This is the question fired at all authors: "Where do you get your
You can answer by saying you clip interesting articles out of
newspapers, you remember your dreams, you've overheard a conversation
you think might be the seed for a story, and so on and so forth, but I
think there are really two, intermingled answers: "I see something
strange, and I'm curious about it."
That's how Bethany's Sin, my second published novel, was born.
I used to drive the same way to work everyday, a twisting route
through Birmingham's Southside. On that route, I always passed a
rather forbidding-looking Gothic house with a simple sign out front.
That sign said: Women's Club. Nothing else.
Women's Club. Okay. We start from there.
I never saw anyone enter or come out of that house, though there were
always cars parked in front. Lights were on at night. A shadow moved
across a window: someone looking out? Women's Club. Anyone know what
they do in there, or what purpose the club has, or anybody who belongs
to it? No. It's just ... always been there.
Now we enter the realm of the imagination. Imagine, if you will, a
town whose center is the Women's Club. It's a lovely town, of course.
The lawns are always perfect, the storefronts neat and appealing, the
streets are clean, and there never seems to be any crime in this town.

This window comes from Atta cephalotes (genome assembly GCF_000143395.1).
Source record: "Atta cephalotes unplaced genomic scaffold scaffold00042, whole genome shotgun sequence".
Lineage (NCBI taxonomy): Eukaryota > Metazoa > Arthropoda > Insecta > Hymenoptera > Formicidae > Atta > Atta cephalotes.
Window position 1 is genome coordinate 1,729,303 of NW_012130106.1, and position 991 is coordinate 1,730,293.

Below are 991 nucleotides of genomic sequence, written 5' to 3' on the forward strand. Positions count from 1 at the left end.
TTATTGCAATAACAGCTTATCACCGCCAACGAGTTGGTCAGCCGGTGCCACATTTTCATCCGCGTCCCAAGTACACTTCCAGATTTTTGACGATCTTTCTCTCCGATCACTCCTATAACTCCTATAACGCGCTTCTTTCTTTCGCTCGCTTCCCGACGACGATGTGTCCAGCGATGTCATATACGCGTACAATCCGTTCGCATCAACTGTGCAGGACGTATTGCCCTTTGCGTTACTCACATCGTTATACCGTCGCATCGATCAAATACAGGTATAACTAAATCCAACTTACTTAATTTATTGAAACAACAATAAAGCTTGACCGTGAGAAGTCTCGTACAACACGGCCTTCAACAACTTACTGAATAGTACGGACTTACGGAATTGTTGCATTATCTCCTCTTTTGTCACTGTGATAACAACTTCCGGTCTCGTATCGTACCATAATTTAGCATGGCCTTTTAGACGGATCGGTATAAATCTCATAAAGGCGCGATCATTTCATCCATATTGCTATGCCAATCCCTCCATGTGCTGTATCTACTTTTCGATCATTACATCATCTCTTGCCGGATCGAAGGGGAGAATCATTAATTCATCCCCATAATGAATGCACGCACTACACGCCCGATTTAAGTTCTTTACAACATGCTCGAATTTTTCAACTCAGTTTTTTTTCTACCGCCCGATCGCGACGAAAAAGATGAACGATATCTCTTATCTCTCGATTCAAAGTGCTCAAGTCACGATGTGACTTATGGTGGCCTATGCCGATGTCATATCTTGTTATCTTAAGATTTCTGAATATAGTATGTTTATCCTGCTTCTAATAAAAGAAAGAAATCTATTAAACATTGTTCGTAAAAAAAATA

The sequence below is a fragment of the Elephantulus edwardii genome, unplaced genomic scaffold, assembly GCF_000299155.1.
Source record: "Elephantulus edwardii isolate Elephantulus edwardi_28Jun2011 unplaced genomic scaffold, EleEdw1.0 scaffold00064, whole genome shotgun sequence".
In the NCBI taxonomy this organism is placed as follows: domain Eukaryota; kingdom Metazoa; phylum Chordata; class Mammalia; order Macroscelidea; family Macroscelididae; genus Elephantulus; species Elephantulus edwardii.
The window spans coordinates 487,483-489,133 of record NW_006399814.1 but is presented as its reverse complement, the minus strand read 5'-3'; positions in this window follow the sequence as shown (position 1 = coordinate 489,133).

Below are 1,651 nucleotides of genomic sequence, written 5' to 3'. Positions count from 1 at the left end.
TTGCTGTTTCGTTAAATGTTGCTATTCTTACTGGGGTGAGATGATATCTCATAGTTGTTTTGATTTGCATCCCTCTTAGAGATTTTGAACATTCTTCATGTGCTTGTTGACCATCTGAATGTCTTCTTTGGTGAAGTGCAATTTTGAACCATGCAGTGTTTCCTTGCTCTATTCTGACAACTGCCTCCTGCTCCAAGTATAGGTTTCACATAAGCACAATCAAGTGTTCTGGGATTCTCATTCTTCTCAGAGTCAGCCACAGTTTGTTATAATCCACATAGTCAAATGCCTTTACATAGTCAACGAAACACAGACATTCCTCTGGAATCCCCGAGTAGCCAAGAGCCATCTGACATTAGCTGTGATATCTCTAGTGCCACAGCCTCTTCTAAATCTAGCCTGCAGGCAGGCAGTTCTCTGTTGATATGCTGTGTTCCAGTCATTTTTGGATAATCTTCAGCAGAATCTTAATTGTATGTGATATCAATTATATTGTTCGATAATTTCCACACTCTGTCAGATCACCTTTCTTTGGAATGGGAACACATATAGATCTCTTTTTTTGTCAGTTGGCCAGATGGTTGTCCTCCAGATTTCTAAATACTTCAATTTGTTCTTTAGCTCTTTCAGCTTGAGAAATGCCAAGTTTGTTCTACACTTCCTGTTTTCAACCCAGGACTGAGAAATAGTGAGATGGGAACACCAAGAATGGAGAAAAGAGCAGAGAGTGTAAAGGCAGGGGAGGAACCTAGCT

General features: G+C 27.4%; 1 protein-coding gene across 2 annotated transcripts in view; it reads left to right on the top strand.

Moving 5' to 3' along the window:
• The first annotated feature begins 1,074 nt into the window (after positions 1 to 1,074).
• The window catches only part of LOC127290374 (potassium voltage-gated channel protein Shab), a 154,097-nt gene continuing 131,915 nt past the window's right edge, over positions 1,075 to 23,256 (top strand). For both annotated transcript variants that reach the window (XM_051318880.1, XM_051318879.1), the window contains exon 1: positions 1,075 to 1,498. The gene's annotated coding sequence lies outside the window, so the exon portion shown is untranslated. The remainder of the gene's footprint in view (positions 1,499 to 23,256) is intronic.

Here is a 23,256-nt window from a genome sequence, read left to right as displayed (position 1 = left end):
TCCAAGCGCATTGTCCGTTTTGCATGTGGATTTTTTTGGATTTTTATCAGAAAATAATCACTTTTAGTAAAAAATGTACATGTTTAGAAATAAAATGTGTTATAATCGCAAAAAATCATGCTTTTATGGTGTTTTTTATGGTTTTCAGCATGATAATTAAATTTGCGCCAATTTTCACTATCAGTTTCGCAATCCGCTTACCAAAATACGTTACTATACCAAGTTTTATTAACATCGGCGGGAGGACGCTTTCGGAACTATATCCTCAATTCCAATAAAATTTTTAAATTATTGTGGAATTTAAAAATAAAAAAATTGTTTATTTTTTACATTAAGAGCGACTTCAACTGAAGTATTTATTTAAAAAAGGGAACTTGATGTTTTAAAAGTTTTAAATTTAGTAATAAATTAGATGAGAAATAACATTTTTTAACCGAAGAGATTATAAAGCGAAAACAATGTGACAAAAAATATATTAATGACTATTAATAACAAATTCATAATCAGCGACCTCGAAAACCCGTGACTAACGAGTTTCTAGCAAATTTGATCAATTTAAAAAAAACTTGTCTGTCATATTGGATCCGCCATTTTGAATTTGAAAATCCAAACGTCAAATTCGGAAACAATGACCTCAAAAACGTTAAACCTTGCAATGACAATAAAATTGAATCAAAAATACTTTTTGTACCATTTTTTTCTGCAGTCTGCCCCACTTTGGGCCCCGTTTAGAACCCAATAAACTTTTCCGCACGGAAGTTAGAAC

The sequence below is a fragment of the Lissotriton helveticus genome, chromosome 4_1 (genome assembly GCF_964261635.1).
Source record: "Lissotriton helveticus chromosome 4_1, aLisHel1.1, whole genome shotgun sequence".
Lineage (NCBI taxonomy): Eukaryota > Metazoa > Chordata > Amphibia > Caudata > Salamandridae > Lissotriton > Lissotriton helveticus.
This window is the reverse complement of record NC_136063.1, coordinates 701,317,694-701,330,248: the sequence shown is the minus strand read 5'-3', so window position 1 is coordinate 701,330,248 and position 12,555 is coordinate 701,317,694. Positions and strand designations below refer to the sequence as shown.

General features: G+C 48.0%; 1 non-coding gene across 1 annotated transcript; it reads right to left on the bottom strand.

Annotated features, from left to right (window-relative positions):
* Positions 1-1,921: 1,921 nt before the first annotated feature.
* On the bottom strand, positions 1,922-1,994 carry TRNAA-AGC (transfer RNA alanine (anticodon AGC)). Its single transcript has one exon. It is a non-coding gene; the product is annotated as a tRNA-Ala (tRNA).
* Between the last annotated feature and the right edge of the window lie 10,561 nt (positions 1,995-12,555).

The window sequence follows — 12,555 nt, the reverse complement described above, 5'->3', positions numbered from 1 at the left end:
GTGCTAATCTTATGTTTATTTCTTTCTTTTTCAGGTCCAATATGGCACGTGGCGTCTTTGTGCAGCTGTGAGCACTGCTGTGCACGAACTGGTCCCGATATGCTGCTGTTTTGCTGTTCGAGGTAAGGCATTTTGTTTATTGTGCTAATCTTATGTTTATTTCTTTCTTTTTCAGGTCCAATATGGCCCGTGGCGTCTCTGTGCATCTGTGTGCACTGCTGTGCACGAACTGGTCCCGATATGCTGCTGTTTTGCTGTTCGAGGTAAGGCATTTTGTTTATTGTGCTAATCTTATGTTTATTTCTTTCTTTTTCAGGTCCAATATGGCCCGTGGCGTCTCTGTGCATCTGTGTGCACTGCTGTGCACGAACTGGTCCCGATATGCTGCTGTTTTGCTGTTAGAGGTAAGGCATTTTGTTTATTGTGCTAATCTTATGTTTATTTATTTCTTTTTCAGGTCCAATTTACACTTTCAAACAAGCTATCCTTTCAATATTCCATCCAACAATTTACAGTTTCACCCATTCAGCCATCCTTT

But there is, of course, the Women's Club.
See how these ideas get started?
I used real place names as towns that surrounded Bethany's Sin. After
the book was published, I received a letter from the mayor of one of
those towns. The mayor said I ought to come up and spend a few days,
and see just how wrong I was about that area.
That's what she said.
I didn't go.
After reading Bethany's Sin, tell me if I was chicken or not.
I still have no idea what went on—goes on, because the
place is still there—at the Women's Club. Maybe all men suspect
strange things go on behind the walls of anyplace we're not admitted.
Maybe it's just a place where ... well, where women's club stuff goes
A friend of mine, married for many years, read Bethany's Sin
and told me he found himself awake late one night, looking at his wife
as she slept peacefully beside him. He told me he thought of horses
in the dark, and falling axes, and he wondered if he knew everything
that went on in his wife's mind. Maybe he was afraid there was a
place in her where he wasn't admitted, and what went on behind those
Better left unknown?
But then he got up against her and kissed her cheek, and everything
was all right. After all, it's just a book. In our society, loved
ones don't kill each other, do they?
I pass the Women's Club occasionally. I have yet to see anyone enter
or leave, but the lawn is always perfectly manicured, the building
itself is well-kept, the walkway leading to its front door clean and
swept. Everything is just as it should be. The Women's Club members
must be very proud of their house. They know how much appearances
count, in this imperfect world.
Late at night, there are lights on in the Women's Club.
And somewhere, if only through the nightmare landscape of the mind,
there are hoofbeats in the dark.
Robert R. McCammon